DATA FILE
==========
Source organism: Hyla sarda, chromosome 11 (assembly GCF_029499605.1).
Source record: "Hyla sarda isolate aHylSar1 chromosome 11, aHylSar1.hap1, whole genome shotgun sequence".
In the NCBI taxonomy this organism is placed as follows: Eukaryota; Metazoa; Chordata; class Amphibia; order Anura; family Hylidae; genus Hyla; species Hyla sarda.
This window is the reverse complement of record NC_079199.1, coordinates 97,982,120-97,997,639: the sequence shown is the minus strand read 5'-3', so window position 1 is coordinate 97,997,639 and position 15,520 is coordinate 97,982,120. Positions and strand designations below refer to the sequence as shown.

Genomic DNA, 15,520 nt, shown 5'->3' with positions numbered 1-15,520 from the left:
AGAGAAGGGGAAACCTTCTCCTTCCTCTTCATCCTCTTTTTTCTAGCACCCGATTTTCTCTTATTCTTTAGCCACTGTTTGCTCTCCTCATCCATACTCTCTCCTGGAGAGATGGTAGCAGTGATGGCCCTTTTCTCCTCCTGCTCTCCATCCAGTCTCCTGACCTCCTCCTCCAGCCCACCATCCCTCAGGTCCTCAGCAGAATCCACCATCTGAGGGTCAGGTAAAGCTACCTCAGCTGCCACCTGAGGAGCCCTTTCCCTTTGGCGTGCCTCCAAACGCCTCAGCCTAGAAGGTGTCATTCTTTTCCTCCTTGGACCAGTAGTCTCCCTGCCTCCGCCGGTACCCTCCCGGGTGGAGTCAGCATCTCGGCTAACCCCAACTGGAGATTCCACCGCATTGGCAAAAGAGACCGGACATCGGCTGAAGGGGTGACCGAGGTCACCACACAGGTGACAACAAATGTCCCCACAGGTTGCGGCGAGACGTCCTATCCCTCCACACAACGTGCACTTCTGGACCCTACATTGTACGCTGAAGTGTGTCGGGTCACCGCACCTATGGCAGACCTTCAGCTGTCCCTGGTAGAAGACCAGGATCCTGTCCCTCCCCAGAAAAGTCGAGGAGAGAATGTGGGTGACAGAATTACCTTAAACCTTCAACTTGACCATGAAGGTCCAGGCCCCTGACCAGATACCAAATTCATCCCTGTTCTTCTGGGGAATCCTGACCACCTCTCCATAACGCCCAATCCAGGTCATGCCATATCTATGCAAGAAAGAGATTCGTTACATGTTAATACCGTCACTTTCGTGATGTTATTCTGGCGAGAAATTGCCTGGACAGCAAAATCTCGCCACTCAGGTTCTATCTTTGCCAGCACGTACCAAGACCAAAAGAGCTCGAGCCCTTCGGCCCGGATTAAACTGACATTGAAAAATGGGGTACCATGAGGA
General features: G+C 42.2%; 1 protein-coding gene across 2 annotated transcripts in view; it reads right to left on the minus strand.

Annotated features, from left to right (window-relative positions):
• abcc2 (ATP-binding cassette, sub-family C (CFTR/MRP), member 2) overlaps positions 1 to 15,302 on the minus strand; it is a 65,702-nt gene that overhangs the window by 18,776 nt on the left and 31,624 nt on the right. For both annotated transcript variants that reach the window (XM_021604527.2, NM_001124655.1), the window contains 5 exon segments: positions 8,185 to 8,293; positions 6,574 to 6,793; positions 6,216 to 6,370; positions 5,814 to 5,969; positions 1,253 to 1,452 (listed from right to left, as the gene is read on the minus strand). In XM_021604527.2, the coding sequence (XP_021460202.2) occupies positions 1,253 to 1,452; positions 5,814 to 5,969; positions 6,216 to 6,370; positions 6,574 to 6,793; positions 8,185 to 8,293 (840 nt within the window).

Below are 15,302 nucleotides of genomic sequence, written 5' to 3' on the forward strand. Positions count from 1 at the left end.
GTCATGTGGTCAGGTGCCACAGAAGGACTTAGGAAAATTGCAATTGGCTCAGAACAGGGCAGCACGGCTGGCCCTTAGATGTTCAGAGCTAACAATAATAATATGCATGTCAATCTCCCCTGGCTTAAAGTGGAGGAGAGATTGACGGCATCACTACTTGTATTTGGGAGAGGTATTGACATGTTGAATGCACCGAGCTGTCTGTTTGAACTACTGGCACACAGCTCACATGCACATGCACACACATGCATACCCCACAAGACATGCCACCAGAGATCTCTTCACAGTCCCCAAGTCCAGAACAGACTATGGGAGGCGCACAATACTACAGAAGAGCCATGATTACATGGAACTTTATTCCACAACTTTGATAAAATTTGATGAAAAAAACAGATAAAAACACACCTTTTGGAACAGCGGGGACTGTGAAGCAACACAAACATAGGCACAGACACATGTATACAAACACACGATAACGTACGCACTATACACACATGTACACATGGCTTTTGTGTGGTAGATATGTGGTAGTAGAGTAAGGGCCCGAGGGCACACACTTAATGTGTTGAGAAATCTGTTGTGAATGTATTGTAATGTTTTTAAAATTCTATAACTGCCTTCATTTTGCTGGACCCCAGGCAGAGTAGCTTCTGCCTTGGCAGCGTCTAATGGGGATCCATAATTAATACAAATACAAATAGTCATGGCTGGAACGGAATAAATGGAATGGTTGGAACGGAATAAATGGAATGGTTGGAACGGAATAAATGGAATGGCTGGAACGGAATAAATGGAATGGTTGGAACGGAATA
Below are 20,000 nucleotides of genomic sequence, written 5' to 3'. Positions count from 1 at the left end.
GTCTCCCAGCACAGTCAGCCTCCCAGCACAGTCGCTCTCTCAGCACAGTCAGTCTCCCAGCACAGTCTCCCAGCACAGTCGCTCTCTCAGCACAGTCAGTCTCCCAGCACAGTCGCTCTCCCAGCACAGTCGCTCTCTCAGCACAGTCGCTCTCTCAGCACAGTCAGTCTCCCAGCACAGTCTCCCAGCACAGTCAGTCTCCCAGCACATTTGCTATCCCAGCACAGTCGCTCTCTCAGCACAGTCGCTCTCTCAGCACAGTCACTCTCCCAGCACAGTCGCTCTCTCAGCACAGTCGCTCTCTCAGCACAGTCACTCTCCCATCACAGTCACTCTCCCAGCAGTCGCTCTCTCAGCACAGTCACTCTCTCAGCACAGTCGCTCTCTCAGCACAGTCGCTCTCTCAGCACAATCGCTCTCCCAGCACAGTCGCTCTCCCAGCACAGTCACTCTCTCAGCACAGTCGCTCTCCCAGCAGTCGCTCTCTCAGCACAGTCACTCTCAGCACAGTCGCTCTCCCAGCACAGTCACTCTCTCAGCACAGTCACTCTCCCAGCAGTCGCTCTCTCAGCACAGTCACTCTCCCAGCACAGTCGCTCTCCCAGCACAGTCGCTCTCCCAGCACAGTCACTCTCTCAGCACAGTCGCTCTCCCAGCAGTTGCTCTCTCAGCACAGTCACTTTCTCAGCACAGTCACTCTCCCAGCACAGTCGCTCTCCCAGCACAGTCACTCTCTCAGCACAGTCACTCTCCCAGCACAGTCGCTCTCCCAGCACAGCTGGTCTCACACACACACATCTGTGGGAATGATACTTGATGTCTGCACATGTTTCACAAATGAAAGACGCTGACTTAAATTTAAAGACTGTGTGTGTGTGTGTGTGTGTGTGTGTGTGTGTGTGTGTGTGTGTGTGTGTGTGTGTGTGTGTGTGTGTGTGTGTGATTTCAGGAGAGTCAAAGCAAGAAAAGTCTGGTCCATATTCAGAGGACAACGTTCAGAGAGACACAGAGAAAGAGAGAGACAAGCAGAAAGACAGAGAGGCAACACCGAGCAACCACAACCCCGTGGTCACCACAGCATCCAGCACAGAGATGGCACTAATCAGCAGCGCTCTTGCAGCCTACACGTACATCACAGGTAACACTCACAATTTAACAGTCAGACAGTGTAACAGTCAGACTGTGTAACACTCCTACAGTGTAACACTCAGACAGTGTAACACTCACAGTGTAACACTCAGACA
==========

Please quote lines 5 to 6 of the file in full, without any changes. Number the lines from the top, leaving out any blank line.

Genomic DNA, 15,520 nt, shown 5'->3' with positions numbered 1-15,520 from the left:
AGAGAAGGGGAAACCTTCTCCTTCCTCTTCATCCTCTTTTTTCTAGCACCCGATTTTCTCTTATTCTTTAGCCACTGTTTGCTCTCCTCATCCATACTCTCTCCTGGAGAGATGGTAGCAGTGATGGCCCTTTTCTCCTCCTGCTCTCCATCCAGTCTCCTGACCTCCTCCTCCAGCCCACCATCCCTCAGGTCCTCAGCAGAATCCACCATCTGAGGGTCAGGTAAAGCTACCTCAGCTGCCACCTGAGGAGCCCTTTCCCTTTGGCGTGCCTCCAAACGCCTCAGCCTAGAAGGTGTCATTCTTTTCCTCCTTGGACCAGTAGTCTCCCTGCCTCCGCCGGTACCCTCCCGGGTGGAGTCAGCATCTCGGCTAACCCCAACTGGAGATTCCACCGCATTGGCAAAAGAGACCGGACATCGGCTGAAGGGGTGACCGAGGTCACCACACAGGTGACAACAAATGTCCCCACAGGTTGCGGCGAGACGTCCTATCCCTCCACACAACGTGCACTTCTGGACCCTACATTGTACGCTGAAGTGTGTCGGGTCACCGCACCTATGGCAGACCTTCAGCTGTCCCTGGTAGAAGACCAGGATCCTGTCCCTCCCCAGAAAAGTCGAGGAGAGAATGTGGGTGACAGAATTACCTTAAACCTTCAACTTGACCATGAAGGTCCAGGCCCCTGACCAGATACCAAATTCATCCCTGTTCTTCTGGGGAATCCTGACCACCTCTCCATAACGCCCAATCCAGGTCATGCCATATCTATGCAAGAAAGAGATTCGTTACATGTTAATACCGTCACTTTCGTGATGTTATTCTGGCGAGAAATTGCCTGGACAGCAAAATCTCGCCACTCAGGTTCTATCTTTGCCAGCACGTACCAAGACCAAAAGAGCTCGAGCCCTTCGGCCCGGATTAAACTGACATTGAAAAATGGGGTACCATGAGGA